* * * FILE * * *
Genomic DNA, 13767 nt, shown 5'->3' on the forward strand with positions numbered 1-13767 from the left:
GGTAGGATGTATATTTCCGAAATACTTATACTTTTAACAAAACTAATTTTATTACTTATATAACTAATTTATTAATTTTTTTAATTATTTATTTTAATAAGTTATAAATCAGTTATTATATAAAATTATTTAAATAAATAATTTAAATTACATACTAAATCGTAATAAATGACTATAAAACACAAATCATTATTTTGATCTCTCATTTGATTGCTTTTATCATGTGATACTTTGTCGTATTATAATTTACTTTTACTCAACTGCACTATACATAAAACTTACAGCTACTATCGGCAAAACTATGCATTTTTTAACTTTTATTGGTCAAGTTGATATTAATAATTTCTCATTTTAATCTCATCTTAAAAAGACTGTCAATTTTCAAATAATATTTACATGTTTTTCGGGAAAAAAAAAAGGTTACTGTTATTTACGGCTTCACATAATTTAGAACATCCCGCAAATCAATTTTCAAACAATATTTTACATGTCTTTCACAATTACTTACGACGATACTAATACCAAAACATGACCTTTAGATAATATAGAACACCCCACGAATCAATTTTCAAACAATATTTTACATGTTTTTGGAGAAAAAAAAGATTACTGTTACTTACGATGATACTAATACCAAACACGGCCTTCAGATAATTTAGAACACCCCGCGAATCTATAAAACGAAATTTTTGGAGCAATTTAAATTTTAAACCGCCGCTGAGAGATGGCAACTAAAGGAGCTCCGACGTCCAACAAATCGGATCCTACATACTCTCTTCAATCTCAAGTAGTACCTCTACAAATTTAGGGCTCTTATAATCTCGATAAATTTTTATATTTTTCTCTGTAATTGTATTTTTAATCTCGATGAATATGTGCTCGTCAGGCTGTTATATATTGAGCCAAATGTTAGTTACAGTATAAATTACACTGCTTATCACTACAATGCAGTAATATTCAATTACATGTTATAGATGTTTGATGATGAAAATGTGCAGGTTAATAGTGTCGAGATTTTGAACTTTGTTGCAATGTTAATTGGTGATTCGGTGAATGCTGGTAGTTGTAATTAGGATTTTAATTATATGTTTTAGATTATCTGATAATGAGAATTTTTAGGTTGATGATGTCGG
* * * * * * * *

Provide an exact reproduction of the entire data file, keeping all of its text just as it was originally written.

Genomic DNA, 13767 nt, shown 5'->3' on the forward strand with positions numbered 1-13767 from the left:
GGTAGGATGTATATTTCCGAAATACTTATACTTTTAACAAAACTAATTTTATTACTTATATAACTAATTTATTAATTTTTTTAATTATTTATTTTAATAAGTTATAAATCAGTTATTATATAAAATTATTTAAATAAATAATTTAAATTACATACTAAATCGTAATAAATGACTATAAAACACAAATCATTATTTTGATCTCTCATTTGATTGCTTTTATCATGTGATACTTTGTCGTATTATAATTTACTTTTACTCAACTGCACTATACATAAAACTTACAGCTACTATCGGCAAAACTATGCATTTTTTAACTTTTATTGGTCAAGTTGATATTAATAATTTCTCATTTTAATCTCATCTTAAAAAGACTGTCAATTTTCAAATAATATTTACATGTTTTTCGGGAAAAAAAAAAGGTTACTGTTATTTACGGCTTCACATAATTTAGAACATCCCGCAAATCAATTTTCAAACAATATTTTACATGTCTTTCACAATTACTTACGACGATACTAATACCAAAACATGACCTTTAGATAATATAGAACACCCCACGAATCAATTTTCAAACAATATTTTACATGTTTTTGGAGAAAAAAAAGATTACTGTTACTTACGATGATACTAATACCAAACACGGCCTTCAGATAATTTAGAACACCCCGCGAATCTATAAAACGAAATTTTTGGAGCAATTTAAATTTTAAACCGCCGCTGAGAGATGGCAACTAAAGGAGCTCCGACGTCCAACAAATCGGATCCTACATACTCTCTTCAATCTCAAGTAGTACCTCTACAAATTTAGGGCTCTTATAATCTCGATAAATTTTTATATTTTTCTCTGTAATTGTATTTTTAATCTCGATGAATATGTGCTCGTCAGGCTGTTATATATTGAGCCAAATGTTAGTTACAGTATAAATTACACTGCTTATCACTACAATGCAGTAATATTCAATTACATGTTATAGATGTTTGATGATGAAAATGTGCAGGTTAATAGTGTCGAGATTTTGAACTTTGTTGCAATGTTAATTGGTGATTCGGTGAATGCTGGTAGTTGTAATTAGGATTTTAATTATATGTTTTAGATTATCTGATAATGAGAATTTTTAGGTTGATGATGTCGG